Your entire customer service team needs to be fully informed and on the same page. Make sure your offline human resources are at the ready. Staff up. There is nothing that adds insult to injury like misinformation, long lines, being on indefinite hold or suffering through multiple transfers or redirections on the telephone.

Don’t force staff to rely on scripts or cardboard public relations statements either. Critics commenting on Target’s shortcomings pointed out empathy is key. Your customers are more likely to accept your mistakes and move on if you are earnest and sound human.

Then you are on the road to building relationships, regaining trust and resuming business as usual.

What are some challenges your brand has faced with damage control? What worked?

Site-to-Store: Tightening the link between in-store and online

What if you could find a way to boost online sales and drive traffic to your brick-and-mortar stores at the same time?

That’s exactly what site-to-store shipping and in-store pick-up promises merchants who undertake it and execute it right.

Site-to-store accomplishes several important objectives:

  • It boosts in-store sales – of those using site-to-store pickup, 38% have purchased other items while in the store.
  • It gives merchants another avenue for holiday order fulfillment, potentially heading off embarrassing logjams such as those that occurred during the 2013 holiday season.

comScore Attitudes on Ship to Store Services

Offering free shipping to those willing to pick packages up at their local store can convert browsers hesitant to pay shipping charges into buyers. And when they arrive to collect their merchandise, merchants have a whole other set of opportunities for additional shopping or other customer engagement.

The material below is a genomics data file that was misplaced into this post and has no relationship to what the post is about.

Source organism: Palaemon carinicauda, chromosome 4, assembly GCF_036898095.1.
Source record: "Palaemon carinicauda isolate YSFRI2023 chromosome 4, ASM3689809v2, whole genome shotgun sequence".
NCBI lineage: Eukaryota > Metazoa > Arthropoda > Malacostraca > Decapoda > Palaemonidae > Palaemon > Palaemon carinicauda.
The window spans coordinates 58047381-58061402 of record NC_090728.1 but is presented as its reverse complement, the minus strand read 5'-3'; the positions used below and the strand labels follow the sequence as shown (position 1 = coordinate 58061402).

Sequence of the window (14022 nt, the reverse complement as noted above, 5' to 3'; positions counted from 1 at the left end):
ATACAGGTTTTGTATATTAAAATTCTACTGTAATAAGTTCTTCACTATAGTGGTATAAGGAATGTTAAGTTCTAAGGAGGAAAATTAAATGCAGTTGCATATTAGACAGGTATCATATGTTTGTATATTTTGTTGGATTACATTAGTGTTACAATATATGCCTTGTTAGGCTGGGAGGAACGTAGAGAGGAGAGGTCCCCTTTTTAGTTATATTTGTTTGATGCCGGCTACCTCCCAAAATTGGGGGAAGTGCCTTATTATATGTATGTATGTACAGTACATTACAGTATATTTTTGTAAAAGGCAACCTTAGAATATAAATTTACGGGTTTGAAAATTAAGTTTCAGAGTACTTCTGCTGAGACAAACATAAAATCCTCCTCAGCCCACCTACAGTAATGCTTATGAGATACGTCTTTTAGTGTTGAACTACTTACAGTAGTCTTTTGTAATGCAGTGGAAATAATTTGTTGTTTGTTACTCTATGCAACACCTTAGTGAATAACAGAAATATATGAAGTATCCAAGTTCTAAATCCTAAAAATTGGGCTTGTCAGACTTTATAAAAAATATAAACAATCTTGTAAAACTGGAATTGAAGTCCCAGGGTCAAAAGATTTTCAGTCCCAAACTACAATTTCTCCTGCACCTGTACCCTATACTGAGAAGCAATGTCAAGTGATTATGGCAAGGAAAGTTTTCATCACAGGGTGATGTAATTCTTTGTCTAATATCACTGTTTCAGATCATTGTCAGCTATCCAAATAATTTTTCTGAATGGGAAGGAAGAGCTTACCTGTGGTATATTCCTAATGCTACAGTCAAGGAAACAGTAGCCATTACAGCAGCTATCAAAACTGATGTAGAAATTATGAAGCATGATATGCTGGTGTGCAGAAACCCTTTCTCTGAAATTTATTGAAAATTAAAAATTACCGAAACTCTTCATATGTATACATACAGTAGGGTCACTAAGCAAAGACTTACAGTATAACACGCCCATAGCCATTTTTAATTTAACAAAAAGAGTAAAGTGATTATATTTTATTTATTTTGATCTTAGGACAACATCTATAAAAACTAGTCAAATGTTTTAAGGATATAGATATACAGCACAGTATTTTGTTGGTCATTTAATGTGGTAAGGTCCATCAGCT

It sounds simple, but site-to-store can be a big undertaking. Just 52 of the Top 500 Internet Retailers offer the service, 38 in the second 500. Macy’s currently only offers the option at nine of its stores, but is rolling it out to 500 stores around the nation.

To date ship-to-store has been the domain of larger merchants for good reason. They have enough physical stores to make it practical for their customers, and the mature and efficient supply chains to make the service possible. Both are necessary to justify the investment in managing fulfillment logistics and the development of site functionality.

Walmart rolled its site-to-store service out in 2011 in response to the growing threat from two-day shipping, as well as to drive traffic to stores. Best Buy sees such benefit in it as a generator of store traffic that the company offered $10 for every $100 customers spent on site-to-store last holiday shopping season.

But even smaller merchants may be able to benefit from a site-to-store program. Utilizing your own distribution network will in most cases prove less expensive than paying third-parties for residential shipping and offers customers relief from increasing parcel delivery costs.

So if you’re interested in instituting the site-to-store services there a two options to consider:

Pick-Up In Store

One option relies on in-store inventory visibility – shoppers can see if items are in-stock locally and “reserve” one for themselves to pickup. This option can be attractive to shoppers seeking the instant gratification of an in-store shopping experience without the risk that their preferred styles or hard-to-find sizes will be out of stock.

The Gap just began offering the service and markets it as “See it. Love it. Have it held in a store – with one quick click!”

The Gap - Reserve at Store